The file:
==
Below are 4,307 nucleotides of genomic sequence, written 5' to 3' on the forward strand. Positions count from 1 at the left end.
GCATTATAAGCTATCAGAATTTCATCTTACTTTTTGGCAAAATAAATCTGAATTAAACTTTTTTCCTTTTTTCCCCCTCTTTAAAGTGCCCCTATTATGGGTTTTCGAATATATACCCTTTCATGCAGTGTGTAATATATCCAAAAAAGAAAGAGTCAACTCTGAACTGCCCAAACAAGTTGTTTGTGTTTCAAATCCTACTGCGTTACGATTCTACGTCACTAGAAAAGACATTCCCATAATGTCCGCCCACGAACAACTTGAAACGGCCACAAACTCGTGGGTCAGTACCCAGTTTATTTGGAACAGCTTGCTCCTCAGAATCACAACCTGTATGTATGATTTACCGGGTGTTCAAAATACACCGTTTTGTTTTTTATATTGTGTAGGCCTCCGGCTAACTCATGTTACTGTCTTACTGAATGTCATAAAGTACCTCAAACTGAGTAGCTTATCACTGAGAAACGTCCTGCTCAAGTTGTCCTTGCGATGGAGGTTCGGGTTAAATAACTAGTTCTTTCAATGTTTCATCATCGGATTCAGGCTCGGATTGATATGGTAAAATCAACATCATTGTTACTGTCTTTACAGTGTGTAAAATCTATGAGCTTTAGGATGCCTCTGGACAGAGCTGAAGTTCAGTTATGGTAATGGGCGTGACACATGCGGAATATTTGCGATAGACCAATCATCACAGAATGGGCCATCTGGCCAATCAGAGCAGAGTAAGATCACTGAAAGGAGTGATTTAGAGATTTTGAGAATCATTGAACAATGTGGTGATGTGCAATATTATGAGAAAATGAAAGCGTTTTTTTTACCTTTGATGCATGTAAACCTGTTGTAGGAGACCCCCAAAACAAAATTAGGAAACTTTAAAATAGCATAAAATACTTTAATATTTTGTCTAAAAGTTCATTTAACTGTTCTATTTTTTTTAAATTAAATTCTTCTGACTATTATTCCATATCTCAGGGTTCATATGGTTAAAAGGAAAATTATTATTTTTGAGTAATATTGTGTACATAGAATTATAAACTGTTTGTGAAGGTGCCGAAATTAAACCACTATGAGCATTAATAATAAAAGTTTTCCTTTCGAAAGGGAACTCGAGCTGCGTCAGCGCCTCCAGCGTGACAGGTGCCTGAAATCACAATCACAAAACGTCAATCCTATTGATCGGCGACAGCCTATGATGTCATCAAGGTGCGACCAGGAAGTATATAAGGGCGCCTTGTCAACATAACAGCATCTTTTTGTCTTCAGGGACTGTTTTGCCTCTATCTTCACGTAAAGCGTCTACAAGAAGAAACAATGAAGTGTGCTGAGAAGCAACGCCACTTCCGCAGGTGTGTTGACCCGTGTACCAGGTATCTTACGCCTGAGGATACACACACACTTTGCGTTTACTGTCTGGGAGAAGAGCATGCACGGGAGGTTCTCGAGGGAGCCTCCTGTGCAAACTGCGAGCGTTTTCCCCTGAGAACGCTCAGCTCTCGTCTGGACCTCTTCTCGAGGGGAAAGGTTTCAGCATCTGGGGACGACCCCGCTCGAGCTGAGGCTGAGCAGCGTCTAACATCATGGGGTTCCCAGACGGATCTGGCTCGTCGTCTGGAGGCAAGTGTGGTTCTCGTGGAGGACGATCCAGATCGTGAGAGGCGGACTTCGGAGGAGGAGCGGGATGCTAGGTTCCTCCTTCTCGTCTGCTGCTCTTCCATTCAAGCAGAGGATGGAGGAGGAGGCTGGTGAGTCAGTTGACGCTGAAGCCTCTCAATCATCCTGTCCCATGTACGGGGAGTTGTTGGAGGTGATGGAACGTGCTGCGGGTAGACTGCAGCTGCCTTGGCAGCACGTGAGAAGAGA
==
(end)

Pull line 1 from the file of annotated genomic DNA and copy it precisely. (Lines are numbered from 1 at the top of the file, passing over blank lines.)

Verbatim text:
Below are 4,307 nucleotides of genomic sequence, written 5' to 3' on the forward strand. Positions count from 1 at the left end.